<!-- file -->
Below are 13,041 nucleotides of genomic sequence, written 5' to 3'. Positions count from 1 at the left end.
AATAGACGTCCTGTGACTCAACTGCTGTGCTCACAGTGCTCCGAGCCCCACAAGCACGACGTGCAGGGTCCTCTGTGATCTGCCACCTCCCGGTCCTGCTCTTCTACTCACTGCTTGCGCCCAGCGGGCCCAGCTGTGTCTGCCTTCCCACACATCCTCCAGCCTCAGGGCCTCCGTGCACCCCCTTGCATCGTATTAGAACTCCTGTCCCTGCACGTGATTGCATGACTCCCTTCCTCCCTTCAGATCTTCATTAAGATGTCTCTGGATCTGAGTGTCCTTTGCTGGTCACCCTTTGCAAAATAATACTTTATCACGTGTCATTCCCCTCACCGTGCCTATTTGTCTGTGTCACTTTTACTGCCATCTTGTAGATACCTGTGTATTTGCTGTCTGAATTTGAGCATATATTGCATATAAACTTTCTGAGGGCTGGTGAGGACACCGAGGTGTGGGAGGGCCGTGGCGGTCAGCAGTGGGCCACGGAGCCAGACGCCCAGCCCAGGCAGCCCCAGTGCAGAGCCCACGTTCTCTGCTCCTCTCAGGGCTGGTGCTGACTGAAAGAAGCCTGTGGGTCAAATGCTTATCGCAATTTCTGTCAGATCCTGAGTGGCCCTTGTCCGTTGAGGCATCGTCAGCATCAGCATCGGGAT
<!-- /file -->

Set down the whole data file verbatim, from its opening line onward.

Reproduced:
Below are 13,041 nucleotides of genomic sequence, written 5' to 3'. Positions count from 1 at the left end.
AATAGACGTCCTGTGACTCAACTGCTGTGCTCACAGTGCTCCGAGCCCCACAAGCACGACGTGCAGGGTCCTCTGTGATCTGCCACCTCCCGGTCCTGCTCTTCTACTCACTGCTTGCGCCCAGCGGGCCCAGCTGTGTCTGCCTTCCCACACATCCTCCAGCCTCAGGGCCTCCGTGCACCCCCTTGCATCGTATTAGAACTCCTGTCCCTGCACGTGATTGCATGACTCCCTTCCTCCCTTCAGATCTTCATTAAGATGTCTCTGGATCTGAGTGTCCTTTGCTGGTCACCCTTTGCAAAATAATACTTTATCACGTGTCATTCCCCTCACCGTGCCTATTTGTCTGTGTCACTTTTACTGCCATCTTGTAGATACCTGTGTATTTGCTGTCTGAATTTGAGCATATATTGCATATAAACTTTCTGAGGGCTGGTGAGGACACCGAGGTGTGGGAGGGCCGTGGCGGTCAGCAGTGGGCCACGGAGCCAGACGCCCAGCCCAGGCAGCCCCAGTGCAGAGCCCACGTTCTCTGCTCCTCTCAGGGCTGGTGCTGACTGAAAGAAGCCTGTGGGTCAAATGCTTATCGCAATTTCTGTCAGATCCTGAGTGGCCCTTGTCCGTTGAGGCATCGTCAGCATCAGCATCGGGAT